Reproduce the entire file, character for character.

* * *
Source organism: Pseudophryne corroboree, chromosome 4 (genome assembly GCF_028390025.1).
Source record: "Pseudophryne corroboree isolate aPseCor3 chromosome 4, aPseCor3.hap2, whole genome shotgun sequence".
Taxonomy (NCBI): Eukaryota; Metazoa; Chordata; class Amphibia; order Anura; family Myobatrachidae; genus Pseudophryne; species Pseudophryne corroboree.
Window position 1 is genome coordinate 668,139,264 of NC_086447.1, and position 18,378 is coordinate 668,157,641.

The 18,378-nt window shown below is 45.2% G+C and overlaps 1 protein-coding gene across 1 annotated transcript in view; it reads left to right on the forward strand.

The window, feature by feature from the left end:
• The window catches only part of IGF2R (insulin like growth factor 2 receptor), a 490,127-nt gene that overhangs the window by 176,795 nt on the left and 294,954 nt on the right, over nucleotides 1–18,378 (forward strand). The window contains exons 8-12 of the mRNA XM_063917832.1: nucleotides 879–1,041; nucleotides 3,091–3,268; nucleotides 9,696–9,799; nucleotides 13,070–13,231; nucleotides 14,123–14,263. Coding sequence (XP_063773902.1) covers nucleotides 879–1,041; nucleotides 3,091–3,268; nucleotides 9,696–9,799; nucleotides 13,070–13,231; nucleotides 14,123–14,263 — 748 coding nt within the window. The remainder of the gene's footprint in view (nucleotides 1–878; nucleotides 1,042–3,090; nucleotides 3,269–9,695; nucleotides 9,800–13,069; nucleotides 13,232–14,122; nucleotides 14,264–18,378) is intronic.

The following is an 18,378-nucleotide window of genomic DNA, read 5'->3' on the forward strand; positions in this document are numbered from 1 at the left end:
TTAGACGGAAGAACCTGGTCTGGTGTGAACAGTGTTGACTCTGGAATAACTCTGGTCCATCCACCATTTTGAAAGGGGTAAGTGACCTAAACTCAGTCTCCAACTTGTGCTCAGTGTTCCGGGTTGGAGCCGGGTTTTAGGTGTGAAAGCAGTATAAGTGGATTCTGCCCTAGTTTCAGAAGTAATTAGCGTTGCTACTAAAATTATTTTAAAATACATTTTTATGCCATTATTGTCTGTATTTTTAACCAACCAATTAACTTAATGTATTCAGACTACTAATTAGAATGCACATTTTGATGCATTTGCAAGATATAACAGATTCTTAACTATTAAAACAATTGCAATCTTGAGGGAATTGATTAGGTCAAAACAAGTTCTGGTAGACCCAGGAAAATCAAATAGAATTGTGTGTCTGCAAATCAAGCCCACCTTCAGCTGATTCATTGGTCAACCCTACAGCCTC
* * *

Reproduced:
Source organism: Pseudophryne corroboree, chromosome 4 (genome assembly GCF_028390025.1).
Source record: "Pseudophryne corroboree isolate aPseCor3 chromosome 4, aPseCor3.hap2, whole genome shotgun sequence".
Taxonomy (NCBI): Eukaryota; Metazoa; Chordata; class Amphibia; order Anura; family Myobatrachidae; genus Pseudophryne; species Pseudophryne corroboree.
Window position 1 is genome coordinate 668,139,264 of NC_086447.1, and position 18,378 is coordinate 668,157,641.

The 18,378-nt window shown below is 45.2% G+C and overlaps 1 protein-coding gene across 1 annotated transcript in view; it reads left to right on the forward strand.

The window, feature by feature from the left end:
• The window catches only part of IGF2R (insulin like growth factor 2 receptor), a 490,127-nt gene that overhangs the window by 176,795 nt on the left and 294,954 nt on the right, over nucleotides 1–18,378 (forward strand). The window contains exons 8-12 of the mRNA XM_063917832.1: nucleotides 879–1,041; nucleotides 3,091–3,268; nucleotides 9,696–9,799; nucleotides 13,070–13,231; nucleotides 14,123–14,263. Coding sequence (XP_063773902.1) covers nucleotides 879–1,041; nucleotides 3,091–3,268; nucleotides 9,696–9,799; nucleotides 13,070–13,231; nucleotides 14,123–14,263 — 748 coding nt within the window. The remainder of the gene's footprint in view (nucleotides 1–878; nucleotides 1,042–3,090; nucleotides 3,269–9,695; nucleotides 9,800–13,069; nucleotides 13,232–14,122; nucleotides 14,264–18,378) is intronic.

The following is an 18,378-nucleotide window of genomic DNA, read 5'->3' on the forward strand; positions in this document are numbered from 1 at the left end:
TTAGACGGAAGAACCTGGTCTGGTGTGAACAGTGTTGACTCTGGAATAACTCTGGTCCATCCACCATTTTGAAAGGGGTAAGTGACCTAAACTCAGTCTCCAACTTGTGCTCAGTGTTCCGGGTTGGAGCCGGGTTTTAGGTGTGAAAGCAGTATAAGTGGATTCTGCCCTAGTTTCAGAAGTAATTAGCGTTGCTACTAAAATTATTTTAAAATACATTTTTATGCCATTATTGTCTGTATTTTTAACCAACCAATTAACTTAATGTATTCAGACTACTAATTAGAATGCACATTTTGATGCATTTGCAAGATATAACAGATTCTTAACTATTAAAACAATTGCAATCTTGAGGGAATTGATTAGGTCAAAACAAGTTCTGGTAGACCCAGGAAAATCAAATAGAATTGTGTGTCTGCAAATCAAGCCCACCTTCAGCTGATTCATTGGTCAACCCTACAGCCTC